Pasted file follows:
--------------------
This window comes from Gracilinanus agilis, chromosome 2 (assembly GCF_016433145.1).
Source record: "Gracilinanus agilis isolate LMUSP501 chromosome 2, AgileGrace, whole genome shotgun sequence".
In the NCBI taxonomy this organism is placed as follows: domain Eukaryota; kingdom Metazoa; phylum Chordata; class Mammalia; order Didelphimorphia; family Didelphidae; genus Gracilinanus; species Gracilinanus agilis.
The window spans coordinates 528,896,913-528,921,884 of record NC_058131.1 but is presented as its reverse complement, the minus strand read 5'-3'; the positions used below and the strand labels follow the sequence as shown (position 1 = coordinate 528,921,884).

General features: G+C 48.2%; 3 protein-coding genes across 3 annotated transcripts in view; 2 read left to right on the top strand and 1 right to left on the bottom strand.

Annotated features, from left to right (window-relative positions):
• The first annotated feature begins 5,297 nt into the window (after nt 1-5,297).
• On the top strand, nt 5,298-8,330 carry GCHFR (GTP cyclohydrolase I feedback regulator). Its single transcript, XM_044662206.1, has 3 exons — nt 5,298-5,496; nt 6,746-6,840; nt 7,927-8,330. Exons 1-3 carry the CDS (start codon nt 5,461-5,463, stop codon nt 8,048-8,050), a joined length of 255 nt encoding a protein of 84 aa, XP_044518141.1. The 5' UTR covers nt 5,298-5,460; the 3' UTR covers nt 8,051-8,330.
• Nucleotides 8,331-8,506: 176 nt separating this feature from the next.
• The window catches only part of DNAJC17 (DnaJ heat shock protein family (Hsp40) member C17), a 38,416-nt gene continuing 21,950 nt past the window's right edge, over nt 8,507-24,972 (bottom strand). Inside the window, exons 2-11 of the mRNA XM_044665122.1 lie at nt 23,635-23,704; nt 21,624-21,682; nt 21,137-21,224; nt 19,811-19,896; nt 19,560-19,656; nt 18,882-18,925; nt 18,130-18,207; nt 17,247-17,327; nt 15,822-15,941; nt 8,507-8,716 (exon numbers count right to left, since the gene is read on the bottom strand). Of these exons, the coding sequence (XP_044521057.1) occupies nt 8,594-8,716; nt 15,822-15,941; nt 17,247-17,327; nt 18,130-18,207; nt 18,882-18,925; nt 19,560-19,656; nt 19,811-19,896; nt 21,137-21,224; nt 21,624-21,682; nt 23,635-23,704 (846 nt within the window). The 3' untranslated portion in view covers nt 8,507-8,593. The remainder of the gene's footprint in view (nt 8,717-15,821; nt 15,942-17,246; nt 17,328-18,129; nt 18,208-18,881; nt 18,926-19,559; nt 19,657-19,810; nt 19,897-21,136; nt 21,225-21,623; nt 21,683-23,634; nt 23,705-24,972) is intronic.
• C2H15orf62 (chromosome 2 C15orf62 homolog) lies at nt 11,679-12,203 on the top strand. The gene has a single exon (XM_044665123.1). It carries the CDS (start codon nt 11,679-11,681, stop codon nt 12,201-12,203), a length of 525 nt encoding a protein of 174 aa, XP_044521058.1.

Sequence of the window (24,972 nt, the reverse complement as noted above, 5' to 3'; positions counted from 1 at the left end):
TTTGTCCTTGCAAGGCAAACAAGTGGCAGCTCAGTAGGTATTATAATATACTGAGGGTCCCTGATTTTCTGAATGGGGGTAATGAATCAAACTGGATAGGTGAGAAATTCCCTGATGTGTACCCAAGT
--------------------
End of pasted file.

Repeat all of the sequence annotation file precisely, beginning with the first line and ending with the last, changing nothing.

This window comes from Gracilinanus agilis, chromosome 2 (assembly GCF_016433145.1).
Source record: "Gracilinanus agilis isolate LMUSP501 chromosome 2, AgileGrace, whole genome shotgun sequence".
In the NCBI taxonomy this organism is placed as follows: domain Eukaryota; kingdom Metazoa; phylum Chordata; class Mammalia; order Didelphimorphia; family Didelphidae; genus Gracilinanus; species Gracilinanus agilis.
The window spans coordinates 528,896,913-528,921,884 of record NC_058131.1 but is presented as its reverse complement, the minus strand read 5'-3'; the positions used below and the strand labels follow the sequence as shown (position 1 = coordinate 528,921,884).

General features: G+C 48.2%; 3 protein-coding genes across 3 annotated transcripts in view; 2 read left to right on the top strand and 1 right to left on the bottom strand.

Annotated features, from left to right (window-relative positions):
• The first annotated feature begins 5,297 nt into the window (after nt 1-5,297).
• On the top strand, nt 5,298-8,330 carry GCHFR (GTP cyclohydrolase I feedback regulator). Its single transcript, XM_044662206.1, has 3 exons — nt 5,298-5,496; nt 6,746-6,840; nt 7,927-8,330. Exons 1-3 carry the CDS (start codon nt 5,461-5,463, stop codon nt 8,048-8,050), a joined length of 255 nt encoding a protein of 84 aa, XP_044518141.1. The 5' UTR covers nt 5,298-5,460; the 3' UTR covers nt 8,051-8,330.
• Nucleotides 8,331-8,506: 176 nt separating this feature from the next.
• The window catches only part of DNAJC17 (DnaJ heat shock protein family (Hsp40) member C17), a 38,416-nt gene continuing 21,950 nt past the window's right edge, over nt 8,507-24,972 (bottom strand). Inside the window, exons 2-11 of the mRNA XM_044665122.1 lie at nt 23,635-23,704; nt 21,624-21,682; nt 21,137-21,224; nt 19,811-19,896; nt 19,560-19,656; nt 18,882-18,925; nt 18,130-18,207; nt 17,247-17,327; nt 15,822-15,941; nt 8,507-8,716 (exon numbers count right to left, since the gene is read on the bottom strand). Of these exons, the coding sequence (XP_044521057.1) occupies nt 8,594-8,716; nt 15,822-15,941; nt 17,247-17,327; nt 18,130-18,207; nt 18,882-18,925; nt 19,560-19,656; nt 19,811-19,896; nt 21,137-21,224; nt 21,624-21,682; nt 23,635-23,704 (846 nt within the window). The 3' untranslated portion in view covers nt 8,507-8,593. The remainder of the gene's footprint in view (nt 8,717-15,821; nt 15,942-17,246; nt 17,328-18,129; nt 18,208-18,881; nt 18,926-19,559; nt 19,657-19,810; nt 19,897-21,136; nt 21,225-21,623; nt 21,683-23,634; nt 23,705-24,972) is intronic.
• C2H15orf62 (chromosome 2 C15orf62 homolog) lies at nt 11,679-12,203 on the top strand. The gene has a single exon (XM_044665123.1). It carries the CDS (start codon nt 11,679-11,681, stop codon nt 12,201-12,203), a length of 525 nt encoding a protein of 174 aa, XP_044521058.1.

Sequence of the window (24,972 nt, the reverse complement as noted above, 5' to 3'; positions counted from 1 at the left end):
TTTGTCCTTGCAAGGCAAACAAGTGGCAGCTCAGTAGGTATTATAATATACTGAGGGTCCCTGATTTTCTGAATGGGGGTAATGAATCAAACTGGATAGGTGAGAAATTCCCTGATGTGTACCCAAGT